Richard Hamilton: Of course you can record stories in audio form, or you can collect them and transcribe them, as I have done, in the form of a book. While this is a good thing, it is no substitute for the living breathing experience of listening to a folk tale in the flesh. The Native American folklorist Joseph Bruchac put it very well: “the story lives with the storytellers breath.” The danger is that manuscripts, collections, exhibitions, museums of folklore and so on are not alive, they are just archival projects, like putting butterflies inside a glass cabinet. They are frozen in time. I think there is still room for both the recorded version and the live performance. For example, people listen to recorded music, but they also still like to go to concerts to feel the vibrancy and uniqueness of that experience.

MWN: How can young story tellers be initiated into the art of storytelling and can they find an audience?

Richard Hamilton: Again the Cafe Clock is a good example of how to involve the young generation. Here master storytellers are transferring their knowledge to young apprentices. It may be a fairly small venue with a limited audience but it is at least a start. I would like to see the Moroccan authorities doing a bit more. For example the Ministry of Education could include storytelling on its curriculum or even create an academy of storytelling. I also think that international organisations like UNESCO have to show a bit more gumption. They need to demonstrate that they are more than just talking shops and actually do something concrete. In the past, storytellers have visited schools to tell stories to young children. I understand that there was a lot of enthusiasm for this among the pupils, but I am not sure it was done on a big enough scale to make a real difference.

MWN: Would videos and YouTube be a good way to preserve story telling?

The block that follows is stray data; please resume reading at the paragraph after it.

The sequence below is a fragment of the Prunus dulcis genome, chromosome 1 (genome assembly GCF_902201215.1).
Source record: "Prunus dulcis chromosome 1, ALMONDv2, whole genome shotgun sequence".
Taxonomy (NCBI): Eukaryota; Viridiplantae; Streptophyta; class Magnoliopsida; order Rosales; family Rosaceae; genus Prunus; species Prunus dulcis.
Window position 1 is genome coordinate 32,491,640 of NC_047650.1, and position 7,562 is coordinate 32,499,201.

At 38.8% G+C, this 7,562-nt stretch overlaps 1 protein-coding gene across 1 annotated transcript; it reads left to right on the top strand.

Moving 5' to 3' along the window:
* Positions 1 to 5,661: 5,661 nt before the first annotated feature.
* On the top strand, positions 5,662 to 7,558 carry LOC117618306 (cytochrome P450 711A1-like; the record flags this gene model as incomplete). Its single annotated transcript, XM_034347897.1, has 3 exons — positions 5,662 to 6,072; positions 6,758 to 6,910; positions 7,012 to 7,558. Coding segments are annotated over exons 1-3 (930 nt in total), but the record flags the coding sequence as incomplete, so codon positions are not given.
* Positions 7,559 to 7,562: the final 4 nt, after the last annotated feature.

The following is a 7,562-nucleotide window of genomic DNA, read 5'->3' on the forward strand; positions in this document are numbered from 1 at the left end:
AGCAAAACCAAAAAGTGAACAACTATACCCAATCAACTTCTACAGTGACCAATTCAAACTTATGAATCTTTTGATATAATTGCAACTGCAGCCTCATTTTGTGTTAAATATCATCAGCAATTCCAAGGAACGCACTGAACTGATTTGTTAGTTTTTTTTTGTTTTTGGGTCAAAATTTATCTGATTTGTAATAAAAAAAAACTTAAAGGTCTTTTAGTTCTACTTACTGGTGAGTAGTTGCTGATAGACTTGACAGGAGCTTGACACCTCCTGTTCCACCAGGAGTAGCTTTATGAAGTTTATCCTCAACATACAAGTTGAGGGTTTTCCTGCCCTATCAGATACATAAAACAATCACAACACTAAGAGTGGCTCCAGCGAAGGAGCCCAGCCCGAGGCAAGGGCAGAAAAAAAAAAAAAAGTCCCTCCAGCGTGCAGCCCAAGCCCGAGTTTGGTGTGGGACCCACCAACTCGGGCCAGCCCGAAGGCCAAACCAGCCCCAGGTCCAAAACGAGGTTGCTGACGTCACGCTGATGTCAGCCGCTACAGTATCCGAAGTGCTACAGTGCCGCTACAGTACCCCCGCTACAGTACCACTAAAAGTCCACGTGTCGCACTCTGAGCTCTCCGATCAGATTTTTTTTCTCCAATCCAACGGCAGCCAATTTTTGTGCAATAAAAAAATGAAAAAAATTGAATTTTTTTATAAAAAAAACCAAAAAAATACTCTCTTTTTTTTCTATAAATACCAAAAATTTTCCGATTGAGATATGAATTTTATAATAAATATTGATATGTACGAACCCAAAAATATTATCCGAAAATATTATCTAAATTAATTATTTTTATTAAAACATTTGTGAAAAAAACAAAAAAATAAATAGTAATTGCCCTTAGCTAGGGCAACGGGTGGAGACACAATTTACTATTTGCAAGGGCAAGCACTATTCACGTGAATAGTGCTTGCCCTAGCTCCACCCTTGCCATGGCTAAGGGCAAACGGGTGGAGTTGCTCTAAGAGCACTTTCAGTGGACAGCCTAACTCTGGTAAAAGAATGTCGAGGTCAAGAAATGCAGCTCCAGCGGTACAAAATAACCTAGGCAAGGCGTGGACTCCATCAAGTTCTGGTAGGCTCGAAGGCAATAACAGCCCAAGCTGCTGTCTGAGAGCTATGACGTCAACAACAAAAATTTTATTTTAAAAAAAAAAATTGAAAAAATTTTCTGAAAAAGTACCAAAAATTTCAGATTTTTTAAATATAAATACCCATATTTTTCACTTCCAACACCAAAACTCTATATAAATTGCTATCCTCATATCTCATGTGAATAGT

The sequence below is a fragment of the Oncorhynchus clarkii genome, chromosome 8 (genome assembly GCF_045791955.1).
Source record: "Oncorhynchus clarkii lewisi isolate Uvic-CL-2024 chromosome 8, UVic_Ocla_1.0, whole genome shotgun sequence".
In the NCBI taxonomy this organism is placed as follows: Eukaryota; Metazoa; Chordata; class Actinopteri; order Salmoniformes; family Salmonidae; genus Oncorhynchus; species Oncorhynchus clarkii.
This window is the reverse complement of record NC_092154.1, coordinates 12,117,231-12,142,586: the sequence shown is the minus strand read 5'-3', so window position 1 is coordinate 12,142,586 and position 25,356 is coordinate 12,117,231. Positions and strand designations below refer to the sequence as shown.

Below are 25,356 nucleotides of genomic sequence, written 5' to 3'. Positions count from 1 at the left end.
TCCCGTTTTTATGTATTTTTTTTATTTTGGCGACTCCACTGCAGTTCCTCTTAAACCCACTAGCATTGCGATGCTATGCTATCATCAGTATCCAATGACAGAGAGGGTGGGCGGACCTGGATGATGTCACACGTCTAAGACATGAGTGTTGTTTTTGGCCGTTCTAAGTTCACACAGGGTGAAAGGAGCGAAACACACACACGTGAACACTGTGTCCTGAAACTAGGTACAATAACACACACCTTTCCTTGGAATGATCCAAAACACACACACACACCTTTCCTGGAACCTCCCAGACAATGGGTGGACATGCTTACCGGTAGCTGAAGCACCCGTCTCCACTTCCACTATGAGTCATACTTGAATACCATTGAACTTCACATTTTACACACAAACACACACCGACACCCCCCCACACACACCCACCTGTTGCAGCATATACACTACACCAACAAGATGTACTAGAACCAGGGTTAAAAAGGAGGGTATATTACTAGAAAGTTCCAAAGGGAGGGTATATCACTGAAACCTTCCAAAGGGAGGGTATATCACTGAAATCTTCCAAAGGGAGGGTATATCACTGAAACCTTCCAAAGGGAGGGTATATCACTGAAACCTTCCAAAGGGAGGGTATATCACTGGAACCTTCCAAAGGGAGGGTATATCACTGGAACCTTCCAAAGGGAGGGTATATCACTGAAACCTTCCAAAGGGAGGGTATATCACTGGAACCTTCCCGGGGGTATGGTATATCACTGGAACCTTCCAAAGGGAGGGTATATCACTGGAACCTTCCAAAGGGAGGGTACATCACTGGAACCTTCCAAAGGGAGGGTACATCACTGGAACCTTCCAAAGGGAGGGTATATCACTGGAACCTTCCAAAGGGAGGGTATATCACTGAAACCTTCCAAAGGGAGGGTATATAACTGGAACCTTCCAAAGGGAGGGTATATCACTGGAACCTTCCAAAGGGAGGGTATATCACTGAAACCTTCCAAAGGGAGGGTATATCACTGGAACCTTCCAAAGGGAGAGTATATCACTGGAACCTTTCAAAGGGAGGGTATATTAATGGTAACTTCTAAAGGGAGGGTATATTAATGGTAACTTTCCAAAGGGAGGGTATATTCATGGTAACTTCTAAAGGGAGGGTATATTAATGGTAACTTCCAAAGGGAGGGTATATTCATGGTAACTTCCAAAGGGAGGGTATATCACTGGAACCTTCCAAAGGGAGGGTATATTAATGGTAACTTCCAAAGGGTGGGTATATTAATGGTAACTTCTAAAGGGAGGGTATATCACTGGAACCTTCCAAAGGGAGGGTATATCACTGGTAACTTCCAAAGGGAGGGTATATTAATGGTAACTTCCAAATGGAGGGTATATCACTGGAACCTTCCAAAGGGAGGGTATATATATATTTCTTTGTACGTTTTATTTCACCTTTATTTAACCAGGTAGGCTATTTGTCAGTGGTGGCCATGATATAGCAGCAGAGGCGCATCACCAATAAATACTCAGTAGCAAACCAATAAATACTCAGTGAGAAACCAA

Richard Hamilton: I think the internet has huge potential to come to the rescue of the storytelling tradition. Although, as I say above, modern technology is killing off traditional culture, it could also paradoxically hold the key to its survival in the future. Some years ago Moroccan national radio recorded some of the great epic Islamic tales told by the storytellers, and still has the archive recordings in its vaults. In the same way I think it would be wonderful if young people across the globe could have access to these fantastic narratives via YouTube. But again, it is not quite the same as the real thing. In the end we can only hope and pray that storytelling will somehow survive.

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Qatar Offers To Convert Barcelona’s Bullfighting Arena into a Mosque
Qatar Offers To Convert Barcelona’s Bullfighting Arena into a Mosque

Taroudant, Morocco – The Emir of Qatar, Sheikh Tamim bin Hamad al-Thani, is reportedly willing to convert “la Plaza de Toros Monumental de Barcelona” or more shortly “la Monumental,” one of the oldest bullrings in Spain, into a gigantic mosque for $2.99 billion by 2020, according to Spanish website  20minuto.

If the city council approves the project, the bullring of Barcelona will be converted into a “40,000-capacity mosque”, which will be the biggest in Europe.

While the Balaña group has not yet officially confirmed the reports, it has already agreed the sale, reports 20minuto.

If the offer comes to fruition, the mosque will include a 300 meter minaret, a museum of Islamic art and history, and a center for Koranic studies.

According to the same source, Barcelona, despite having a large Islamic community, is the only major city in Spain that does not have a mosque.

Inaugurated in 1914 with its first bullfights, la Monumental is one of the oldest bullfighting arenas in Spain, with a gigantic building that mixes the Moorish and Byzantine architecture.

Despite being a popular sport in Spain, “la corrida de toros” (bullfighting) has been banned in Barcelona after the Parliament of Catalonia passed a bullfighting ban in 2010 that came into force in 2012.